Parasites in Pups are not uncommon at all
Every Good Breeder has a protocol for Treating Pups at 2,4,6,8 weeks for worms
Coccidious and Giardia that happen frequently no matter how clean your home is or steps you take to try and prevent, Read Information below and know that it can happen even after pup goes home andbe prepared to call y ou breeder and or treat your puppy also
What are giardia and coccidia? Good question! They are both very common parasites that are found in the soil, water, or feces of other animals. Did you know that the most common parasite affecting the human system is also giardia? You would have no idea that the little stomach ache you had, or the digestive system issue were because of that pesty little parasite. But it’s true! The same is true with puppies and dogs. They will more than likely be exposed to both of these little parasites numerous times throughout their life, if you allow your dog to run around outside, meet other dogs, swim in the lake, or quickly grab that yummy deer poop they found while out hiking with you in the woods. Most dogs are asymptomatic carriers, and only during times of stress will their systems be less able to deal with it and physical symptoms actually become evident. One of those times can be when puppies are transitioning to new homes as that is a time of high stress.
Our puppies are raised in a non-kennel environment where they are allowed to experience the world as they grow. They are taken out for little romps and walks on our property. They walk over the ground where the deer and turkey have been, the chatty squirrel that loves to tease them, and the numerous roaming cats that love to search for mice and gophers in the fields. Our puppies enjoy learning about life and living in the real world, which means they are exposed to real world things, like giardia and coccidia.
Many families who receive puppies take them in for a vet exam the first few days. The vet will do a well check, which sometimes includes doing a fecal test. Please be aware that only the expensive SNAP test is a conclusive one, so any other test is not 100% reliable. There can be false positives or negatives. If they do run the SNAP test and it shows giardia, they will likely want to treat with metronidazole or fenbendazole even if your puppy is not symptomatic. If coccidia shows up in a fecal test, that is common. Research is showing that EVERY dog harbors this in their system. Dogs typically develop an immunity to coccidia causing any physical symptoms by the time they reach 12-16 weeks of age. If a test does show coccidia, your vet will likely want to treat with Albon.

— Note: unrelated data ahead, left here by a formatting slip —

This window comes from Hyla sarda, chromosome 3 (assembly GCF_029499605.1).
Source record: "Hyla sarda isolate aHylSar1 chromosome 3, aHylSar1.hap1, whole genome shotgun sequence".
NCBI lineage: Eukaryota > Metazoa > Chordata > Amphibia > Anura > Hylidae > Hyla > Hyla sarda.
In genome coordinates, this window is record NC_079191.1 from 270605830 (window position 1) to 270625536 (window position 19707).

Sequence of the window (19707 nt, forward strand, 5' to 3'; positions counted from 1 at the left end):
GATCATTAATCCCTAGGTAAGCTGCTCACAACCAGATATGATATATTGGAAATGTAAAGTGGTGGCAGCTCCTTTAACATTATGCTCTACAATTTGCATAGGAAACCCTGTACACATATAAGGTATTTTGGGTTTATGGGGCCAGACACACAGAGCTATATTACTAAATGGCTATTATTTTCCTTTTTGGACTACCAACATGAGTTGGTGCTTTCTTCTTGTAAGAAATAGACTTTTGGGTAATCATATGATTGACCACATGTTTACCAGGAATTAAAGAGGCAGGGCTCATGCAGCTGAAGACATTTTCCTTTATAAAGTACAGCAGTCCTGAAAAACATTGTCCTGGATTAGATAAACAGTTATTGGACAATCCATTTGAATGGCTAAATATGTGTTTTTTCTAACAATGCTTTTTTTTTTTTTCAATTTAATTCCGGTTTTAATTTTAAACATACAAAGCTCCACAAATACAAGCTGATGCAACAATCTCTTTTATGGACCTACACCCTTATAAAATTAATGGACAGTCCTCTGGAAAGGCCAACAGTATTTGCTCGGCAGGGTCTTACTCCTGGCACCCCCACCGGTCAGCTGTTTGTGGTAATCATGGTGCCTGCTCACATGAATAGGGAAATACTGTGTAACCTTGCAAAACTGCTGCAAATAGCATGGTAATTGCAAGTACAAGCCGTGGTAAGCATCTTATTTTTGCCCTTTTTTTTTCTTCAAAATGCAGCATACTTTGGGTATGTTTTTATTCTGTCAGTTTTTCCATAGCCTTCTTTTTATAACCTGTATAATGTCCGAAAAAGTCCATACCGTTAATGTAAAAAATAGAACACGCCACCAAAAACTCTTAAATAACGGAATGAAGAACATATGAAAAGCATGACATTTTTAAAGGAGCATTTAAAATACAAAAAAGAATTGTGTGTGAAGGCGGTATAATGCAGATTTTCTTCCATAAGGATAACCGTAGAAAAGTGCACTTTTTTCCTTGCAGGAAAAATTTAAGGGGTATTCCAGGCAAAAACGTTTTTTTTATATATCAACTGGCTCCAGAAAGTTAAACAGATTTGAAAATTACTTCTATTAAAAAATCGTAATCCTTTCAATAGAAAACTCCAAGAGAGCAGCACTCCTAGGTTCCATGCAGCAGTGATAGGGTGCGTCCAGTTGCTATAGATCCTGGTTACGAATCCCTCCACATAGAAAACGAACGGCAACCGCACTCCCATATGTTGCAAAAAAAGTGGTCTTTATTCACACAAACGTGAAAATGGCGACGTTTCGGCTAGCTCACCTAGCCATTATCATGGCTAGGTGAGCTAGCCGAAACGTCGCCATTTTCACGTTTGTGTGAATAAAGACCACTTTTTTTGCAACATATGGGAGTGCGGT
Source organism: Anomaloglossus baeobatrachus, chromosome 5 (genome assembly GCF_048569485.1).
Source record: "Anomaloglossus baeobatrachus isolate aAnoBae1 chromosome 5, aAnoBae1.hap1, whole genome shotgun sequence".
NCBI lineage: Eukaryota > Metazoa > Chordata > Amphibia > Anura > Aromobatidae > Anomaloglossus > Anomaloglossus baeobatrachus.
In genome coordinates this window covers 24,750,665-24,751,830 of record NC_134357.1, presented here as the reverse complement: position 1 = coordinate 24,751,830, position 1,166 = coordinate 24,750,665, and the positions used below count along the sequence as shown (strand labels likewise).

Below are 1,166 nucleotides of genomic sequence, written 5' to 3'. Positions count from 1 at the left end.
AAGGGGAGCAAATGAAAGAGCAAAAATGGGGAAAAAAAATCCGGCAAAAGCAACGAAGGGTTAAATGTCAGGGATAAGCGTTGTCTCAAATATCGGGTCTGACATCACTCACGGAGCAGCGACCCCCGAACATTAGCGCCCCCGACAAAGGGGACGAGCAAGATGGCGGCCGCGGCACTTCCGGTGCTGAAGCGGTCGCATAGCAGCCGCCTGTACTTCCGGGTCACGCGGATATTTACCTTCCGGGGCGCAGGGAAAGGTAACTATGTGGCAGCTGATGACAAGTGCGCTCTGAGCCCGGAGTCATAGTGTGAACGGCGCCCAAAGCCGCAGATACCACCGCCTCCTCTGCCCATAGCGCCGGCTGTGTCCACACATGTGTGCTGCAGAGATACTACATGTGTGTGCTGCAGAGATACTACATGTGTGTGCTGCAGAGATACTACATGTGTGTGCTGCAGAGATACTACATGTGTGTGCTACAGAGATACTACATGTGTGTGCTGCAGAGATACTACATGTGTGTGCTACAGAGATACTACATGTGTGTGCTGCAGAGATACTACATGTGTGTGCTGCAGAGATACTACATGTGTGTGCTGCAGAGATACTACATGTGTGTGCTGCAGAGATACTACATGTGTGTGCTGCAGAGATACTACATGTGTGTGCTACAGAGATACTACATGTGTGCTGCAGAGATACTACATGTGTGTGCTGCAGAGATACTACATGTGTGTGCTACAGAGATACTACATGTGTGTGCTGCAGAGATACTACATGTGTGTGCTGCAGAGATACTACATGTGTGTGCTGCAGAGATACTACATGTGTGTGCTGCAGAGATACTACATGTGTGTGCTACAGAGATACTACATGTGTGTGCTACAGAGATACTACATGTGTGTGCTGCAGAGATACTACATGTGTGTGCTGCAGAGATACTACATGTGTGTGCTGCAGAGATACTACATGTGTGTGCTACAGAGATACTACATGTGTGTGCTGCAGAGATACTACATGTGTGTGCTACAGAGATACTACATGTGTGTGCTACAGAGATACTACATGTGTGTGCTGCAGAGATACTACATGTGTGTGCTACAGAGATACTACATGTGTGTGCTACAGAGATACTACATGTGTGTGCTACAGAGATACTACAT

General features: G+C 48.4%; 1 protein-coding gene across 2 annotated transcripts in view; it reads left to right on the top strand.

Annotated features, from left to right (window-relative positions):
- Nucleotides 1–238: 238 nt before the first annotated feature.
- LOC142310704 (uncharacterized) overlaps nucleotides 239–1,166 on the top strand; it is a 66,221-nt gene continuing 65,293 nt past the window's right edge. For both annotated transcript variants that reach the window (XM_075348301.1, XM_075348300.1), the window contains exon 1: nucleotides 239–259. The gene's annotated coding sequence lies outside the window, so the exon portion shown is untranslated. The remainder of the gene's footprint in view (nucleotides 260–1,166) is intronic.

We do our best to send healthy puppies home without any issues at all. We also do our best to make sure your puppy was well socialized and introduced to lots of experiences in the world around them that are safe while they are with us. We love raising our puppies where they have room to play and run and enjoy nature, but it comes with risks as well. These two pesty little parasites are the bane of most breeders existence as many families become very concerned when a vet says their puppy has a parasite. Just remember, parasites are common and even you more than likely have them in your system. Don’t be alarmed about giardia and coccidia. Be informed and educated. They are real and common and you will deal with it at some point while raising your puppy or dog.
SO, HERE IS OUR RECOMMENDATION…..
We recommend that you have fenbendazole (Safeguard or Panacur) on hand for when your puppy arrives home to you, and automatically treat for 5 days in a row. If giardia is in the system and stress causes it to overgrow and cause a stool issue, you will already be on top of treating. Safeguard can be picked up at any pet store and is also a normal worming treatment, so having it on hand is good for treatment of worms later as well. As for coccidia, there aren’t any non-prescription meds that we can recommend legally, so if a fecal test shows this and your vet wants to treat, they’ll need to provide you with the Albon.